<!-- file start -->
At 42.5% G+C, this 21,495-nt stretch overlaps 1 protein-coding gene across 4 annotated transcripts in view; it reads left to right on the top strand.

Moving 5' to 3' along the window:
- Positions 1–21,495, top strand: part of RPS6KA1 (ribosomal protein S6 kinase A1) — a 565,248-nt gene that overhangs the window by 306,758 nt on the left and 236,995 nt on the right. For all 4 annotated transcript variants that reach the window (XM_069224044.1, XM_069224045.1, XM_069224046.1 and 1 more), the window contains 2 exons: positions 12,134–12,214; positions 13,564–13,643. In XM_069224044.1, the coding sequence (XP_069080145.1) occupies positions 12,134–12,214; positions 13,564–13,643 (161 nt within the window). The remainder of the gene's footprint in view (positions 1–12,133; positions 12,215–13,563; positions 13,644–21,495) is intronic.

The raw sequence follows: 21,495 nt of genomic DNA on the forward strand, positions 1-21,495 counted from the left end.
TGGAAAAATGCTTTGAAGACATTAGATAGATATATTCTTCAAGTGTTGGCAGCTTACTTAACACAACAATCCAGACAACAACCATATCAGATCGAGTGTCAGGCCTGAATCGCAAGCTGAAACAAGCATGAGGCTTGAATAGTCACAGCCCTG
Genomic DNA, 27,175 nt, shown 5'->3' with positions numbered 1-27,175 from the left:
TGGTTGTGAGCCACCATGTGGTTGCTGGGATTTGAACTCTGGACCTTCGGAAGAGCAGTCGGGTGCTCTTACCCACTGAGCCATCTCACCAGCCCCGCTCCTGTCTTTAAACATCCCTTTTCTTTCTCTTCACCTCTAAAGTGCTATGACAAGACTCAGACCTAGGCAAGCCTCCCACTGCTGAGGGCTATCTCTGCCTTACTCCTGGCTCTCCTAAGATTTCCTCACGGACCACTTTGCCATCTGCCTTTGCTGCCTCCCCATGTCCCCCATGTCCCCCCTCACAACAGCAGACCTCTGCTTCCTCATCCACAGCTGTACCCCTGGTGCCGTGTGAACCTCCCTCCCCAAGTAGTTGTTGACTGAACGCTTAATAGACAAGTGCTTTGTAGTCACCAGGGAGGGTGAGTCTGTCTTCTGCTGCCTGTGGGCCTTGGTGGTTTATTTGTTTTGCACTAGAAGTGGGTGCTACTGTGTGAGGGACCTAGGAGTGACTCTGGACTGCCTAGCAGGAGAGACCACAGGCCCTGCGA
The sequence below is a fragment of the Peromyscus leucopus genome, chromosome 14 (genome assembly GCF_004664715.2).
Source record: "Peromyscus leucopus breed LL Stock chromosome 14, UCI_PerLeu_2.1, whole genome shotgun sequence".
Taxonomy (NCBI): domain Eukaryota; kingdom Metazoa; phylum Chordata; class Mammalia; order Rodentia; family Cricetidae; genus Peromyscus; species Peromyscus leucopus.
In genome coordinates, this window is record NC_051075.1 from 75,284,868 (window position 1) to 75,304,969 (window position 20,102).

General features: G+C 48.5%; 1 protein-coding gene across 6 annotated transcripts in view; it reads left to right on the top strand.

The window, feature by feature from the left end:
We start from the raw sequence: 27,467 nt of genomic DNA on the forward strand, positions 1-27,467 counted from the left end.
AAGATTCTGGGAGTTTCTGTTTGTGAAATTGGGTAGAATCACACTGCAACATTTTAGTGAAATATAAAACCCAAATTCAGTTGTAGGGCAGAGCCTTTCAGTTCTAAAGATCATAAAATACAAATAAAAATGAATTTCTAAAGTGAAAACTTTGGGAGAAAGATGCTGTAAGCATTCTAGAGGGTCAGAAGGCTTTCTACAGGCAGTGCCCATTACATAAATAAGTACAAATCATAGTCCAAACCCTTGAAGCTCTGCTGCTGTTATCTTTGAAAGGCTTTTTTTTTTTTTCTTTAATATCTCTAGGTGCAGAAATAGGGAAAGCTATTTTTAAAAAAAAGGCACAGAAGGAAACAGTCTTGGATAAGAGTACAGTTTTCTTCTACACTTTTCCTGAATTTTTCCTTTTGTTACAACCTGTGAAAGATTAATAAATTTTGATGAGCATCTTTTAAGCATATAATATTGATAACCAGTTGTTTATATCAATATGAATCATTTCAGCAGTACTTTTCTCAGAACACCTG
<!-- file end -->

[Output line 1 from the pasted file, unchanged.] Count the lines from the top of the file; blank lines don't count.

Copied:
At 42.5% G+C, this 21,495-nt stretch overlaps 1 protein-coding gene across 4 annotated transcripts in view; it reads left to right on the top strand.